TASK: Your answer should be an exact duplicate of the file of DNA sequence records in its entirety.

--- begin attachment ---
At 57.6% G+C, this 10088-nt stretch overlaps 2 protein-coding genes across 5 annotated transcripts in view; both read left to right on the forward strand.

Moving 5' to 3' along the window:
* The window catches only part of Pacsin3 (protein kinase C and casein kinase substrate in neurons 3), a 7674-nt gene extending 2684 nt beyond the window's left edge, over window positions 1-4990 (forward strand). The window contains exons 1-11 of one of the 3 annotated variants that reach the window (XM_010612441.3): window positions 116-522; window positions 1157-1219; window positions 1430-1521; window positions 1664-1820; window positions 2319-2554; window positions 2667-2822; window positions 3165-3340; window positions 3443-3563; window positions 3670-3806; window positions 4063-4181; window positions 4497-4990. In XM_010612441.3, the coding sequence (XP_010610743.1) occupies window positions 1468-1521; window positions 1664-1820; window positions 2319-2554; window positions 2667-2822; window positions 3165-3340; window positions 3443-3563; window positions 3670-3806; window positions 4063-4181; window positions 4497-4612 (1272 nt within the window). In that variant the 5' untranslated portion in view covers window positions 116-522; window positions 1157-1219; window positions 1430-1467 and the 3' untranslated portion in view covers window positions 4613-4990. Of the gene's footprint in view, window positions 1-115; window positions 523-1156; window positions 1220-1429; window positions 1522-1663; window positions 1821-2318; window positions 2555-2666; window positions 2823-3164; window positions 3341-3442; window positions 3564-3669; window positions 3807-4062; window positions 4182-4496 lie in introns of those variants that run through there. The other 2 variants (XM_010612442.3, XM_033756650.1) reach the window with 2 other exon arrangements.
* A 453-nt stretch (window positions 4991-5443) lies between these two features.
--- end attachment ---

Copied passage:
At 57.6% G+C, this 10088-nt stretch overlaps 2 protein-coding genes across 5 annotated transcripts in view; both read left to right on the forward strand.

Moving 5' to 3' along the window:
* The window catches only part of Pacsin3 (protein kinase C and casein kinase substrate in neurons 3), a 7674-nt gene extending 2684 nt beyond the window's left edge, over window positions 1-4990 (forward strand). The window contains exons 1-11 of one of the 3 annotated variants that reach the window (XM_010612441.3): window positions 116-522; window positions 1157-1219; window positions 1430-1521; window positions 1664-1820; window positions 2319-2554; window positions 2667-2822; window positions 3165-3340; window positions 3443-3563; window positions 3670-3806; window positions 4063-4181; window positions 4497-4990. In XM_010612441.3, the coding sequence (XP_010610743.1) occupies window positions 1468-1521; window positions 1664-1820; window positions 2319-2554; window positions 2667-2822; window positions 3165-3340; window positions 3443-3563; window positions 3670-3806; window positions 4063-4181; window positions 4497-4612 (1272 nt within the window). In that variant the 5' untranslated portion in view covers window positions 116-522; window positions 1157-1219; window positions 1430-1467 and the 3' untranslated portion in view covers window positions 4613-4990. Of the gene's footprint in view, window positions 1-115; window positions 523-1156; window positions 1220-1429; window positions 1522-1663; window positions 1821-2318; window positions 2555-2666; window positions 2823-3164; window positions 3341-3442; window positions 3564-3669; window positions 3807-4062; window positions 4182-4496 lie in introns of those variants that run through there. The other 2 variants (XM_010612442.3, XM_033756650.1) reach the window with 2 other exon arrangements.
* A 453-nt stretch (window positions 4991-5443) lies between these two features.